For a twenty-one year old Irish male, I have surprisingly little interest in sport. The majority of the worlds major sporting events pass me by almost unaffected. The sole consequence I can never escape however, is the awkwardness of my conversations with those who assume I’d watched Ireland’s rugby game or Rory McIlroy’s golf tournament and find themselves at a loss for words when I have no opinion on such matters. Nevertheless I found myself cheering on Ireland during Euro 2012, supporting the team much as I had during the World Cup campaign of 2002. 2012 was also the year I found myself cheering on my childhood team of Manchester City as they won the Premier League- in a way, I rediscovered the game of soccer after a hiatus of about eight years. More than any other sport however I follow Gaelic football, attending virtually every Mayo game for much of the last decade and formerly playing the game at underage level. So why do I  follow both of these codes(Or at least, used to)  and care little for any others? Well, I’m going to approach this question from an Annales School viewpoint and go back a few centuries to the origin of spectator sports (Surprisingly, this is relevant).

Different sports are played in different countries and often in different regions within the country. This is often due to differences of terrain or climate- it comes as little surprise that Ice Hockey is so much more popular in Minnesota than it is in Texas. What interests me however, is when the popularity of a certain sport is related to matters of class or ethnicity. The split between Rugby League and Rugby Union came about because of divisions between the working-class players of northern England and the upper-class former public schoolboys of the south. In Australia soccer is regarded as a sport played mainly by Mediterranean immigrants and their descendants leading it to receive the rather offensive name of ‘wogball’ (Australia is also home to a regional divide between Australian Rules Football and Rugby, although this appears to be unrelated to any issues of class, politics or race.)

I don’t believe any nation is home to historical divisions in sporting allegiances more interesting than those in Ireland. The predominance of any team in a given sport can be traced back to the social conditions of the nineteenth century or even earlier. Look at any of the regions where Hurling is a popular game and you will see they are all agriculturally prosperous regions- the importance of good relations between landlord and tenant for the promotion of hurling has been noted before, and although hurlers do not like to be told that they play a ‘landlords sport’ it is historically the case. The divide between hurling and Gaelic football is particularly noticable in counties historically strong in both codes- in Galway for example, the Hurling strongholds lie in the low-lying plains of the south, while football is centred around the boggier regions in the north and west of the county. This map confirms the divide.  The most successful county in either code illustrate this further- Kilkenny is a county of low rolling hills and green fields, heavily contrasted with Kerry’s mountain and bog. Despite allegedly being Ireland’s national game, a very small number of Irish people have ever played hurling. To a Mayoman like myself, the game means very little. Gaelic football always occupied pride of place in my county with hurling only being played in a few scattered areas- I didn’t even know Mayo had a county hurling team until I was twelve years old or so.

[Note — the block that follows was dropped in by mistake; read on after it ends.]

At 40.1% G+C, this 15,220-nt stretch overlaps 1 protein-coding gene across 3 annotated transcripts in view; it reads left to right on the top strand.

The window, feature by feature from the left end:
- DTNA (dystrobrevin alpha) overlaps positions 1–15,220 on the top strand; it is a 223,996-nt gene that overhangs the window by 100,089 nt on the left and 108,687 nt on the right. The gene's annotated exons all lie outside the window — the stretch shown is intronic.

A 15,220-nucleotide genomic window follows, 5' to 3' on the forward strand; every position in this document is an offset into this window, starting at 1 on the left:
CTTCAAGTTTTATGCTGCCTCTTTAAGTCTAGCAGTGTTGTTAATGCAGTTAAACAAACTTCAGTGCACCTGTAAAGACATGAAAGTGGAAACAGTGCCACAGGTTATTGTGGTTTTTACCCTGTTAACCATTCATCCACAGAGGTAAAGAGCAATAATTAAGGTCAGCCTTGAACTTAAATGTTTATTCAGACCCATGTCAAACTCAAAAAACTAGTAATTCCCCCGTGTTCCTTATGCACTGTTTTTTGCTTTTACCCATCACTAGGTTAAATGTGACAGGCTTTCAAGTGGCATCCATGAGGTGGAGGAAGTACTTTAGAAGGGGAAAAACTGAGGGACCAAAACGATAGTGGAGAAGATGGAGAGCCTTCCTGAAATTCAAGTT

What then, of the two codes of football that have come to us from across the Irish sea? Well the historical factors in their geographic spread are also clear to see. Soccer’s strongholds in Ireland are in urban centres- it is centred around Belfast in the north and Dubin in the south. What is also apparent is that it is a working-class game often tied to towns formerly home to large numbers of British troops- Dublin, Cork, Sligo, Dundalk, Drogheda and Athlone are all former garrison towns. However the game has spread quite effectively outside of these towns, primarily due to its popularity amongst Irish emigrants to Britain, who passed a love of the game on to their relatives. I believe that the high level of emigration from many rural areas has led to the coexistent popularity of Gaelic football and soccer in the same villages- I was quite surprised to learn a hostility still existed between the followers of each game in areas of Leinster.  I recall having the same two men manage me at both Gaelic and soccer for a few months- they weren’t any good at managing either team but at least they weren’t prejudiced. When I was a child all of the other lads in my class supported Manchester United, Liverpool or Arsenal. I chose Manchester City because I like being different and awkward. And although I hadn’t followed the game for years, I still felt a connection to both Man City and the Irish national team as they found success (Or not) this year.

Rugby is a very different matter. Its hardly original to joke about how rugby is a ‘posh’ sport or about how its centred around elitist fee-paying schools. Unfortunately for defenders of the game, all of these claims are or were true. Rugby has found little success in the province of Connacht due to its historical poverty, its lack of an urban middle-class (People tend to forget Munster rugby’s dependence upon the suburbs of Cork and Limerick) and its small Protestant population. The clear association between that once existed between rugby and Britishness is demonstrated by the lack of a divide between north and south- not because of a common Irish identity as in the GAA, but because of a common British one amongst many members of the IRFU during the twenties (The Irish Football Association, for the record, saw the breakaway of the FAI during the War of Independence).  Its assumed by many that these issues are in the past and rugby is enjoyed by everyone in Ireland now. Well I for one have never warmed to the game, not because of the merits of the sport itself, but because I lack a childhood loyalty to any teams competing in it.